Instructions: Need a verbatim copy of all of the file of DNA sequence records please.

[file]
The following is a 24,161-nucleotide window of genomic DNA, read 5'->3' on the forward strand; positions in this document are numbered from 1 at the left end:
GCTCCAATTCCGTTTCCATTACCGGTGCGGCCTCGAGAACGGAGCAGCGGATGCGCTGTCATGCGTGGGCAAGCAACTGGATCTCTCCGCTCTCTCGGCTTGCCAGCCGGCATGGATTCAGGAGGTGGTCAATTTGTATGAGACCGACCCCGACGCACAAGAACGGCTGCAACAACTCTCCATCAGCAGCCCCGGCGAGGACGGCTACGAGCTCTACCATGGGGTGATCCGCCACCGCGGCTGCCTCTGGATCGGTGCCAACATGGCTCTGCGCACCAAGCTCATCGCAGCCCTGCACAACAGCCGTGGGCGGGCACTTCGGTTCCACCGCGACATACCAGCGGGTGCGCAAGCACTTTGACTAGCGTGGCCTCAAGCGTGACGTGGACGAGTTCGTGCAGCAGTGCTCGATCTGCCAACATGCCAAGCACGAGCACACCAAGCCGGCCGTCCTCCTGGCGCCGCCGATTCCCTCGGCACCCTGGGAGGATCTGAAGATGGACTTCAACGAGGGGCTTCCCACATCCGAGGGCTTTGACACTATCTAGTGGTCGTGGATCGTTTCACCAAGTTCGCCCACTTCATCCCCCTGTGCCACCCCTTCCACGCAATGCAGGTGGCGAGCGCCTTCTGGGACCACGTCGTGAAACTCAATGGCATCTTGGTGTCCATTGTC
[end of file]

The following is a 24,161-nucleotide window of genomic DNA, read 5'->3' on the forward strand; positions in this document are numbered from 1 at the left end:
GCTCCAATTCCGTTTCCATTACCGGTGCGGCCTCGAGAACGGAGCAGCGGATGCGCTGTCATGCGTGGGCAAGCAACTGGATCTCTCCGCTCTCTCGGCTTGCCAGCCGGCATGGATTCAGGAGGTGGTCAATTTGTATGAGACCGACCCCGACGCACAAGAACGGCTGCAACAACTCTCCATCAGCAGCCCCGGCGAGGACGGCTACGAGCTCTACCATGGGGTGATCCGCCACCGCGGCTGCCTCTGGATCGGTGCCAACATGGCTCTGCGCACCAAGCTCATCGCAGCCCTGCACAACAGCCGTGGGCGGGCACTTCGGTTCCACCGCGACATACCAGCGGGTGCGCAAGCACTTTGACTAGCGTGGCCTCAAGCGTGACGTGGACGAGTTCGTGCAGCAGTGCTCGATCTGCCAACATGCCAAGCACGAGCACACCAAGCCGGCCGTCCTCCTGGCGCCGCCGATTCCCTCGGCACCCTGGGAGGATCTGAAGATGGACTTCAACGAGGGGCTTCCCACATCCGAGGGCTTTGACACTATCTAGTGGTCGTGGATCGTTTCACCAAGTTCGCCCACTTCATCCCCCTGTGCCACCCCTTCCACGCAATGCAGGTGGCGAGCGCCTTCTGGGACCACGTCGTGAAACTCAATGGCATCTTGGTGTCCATTGTC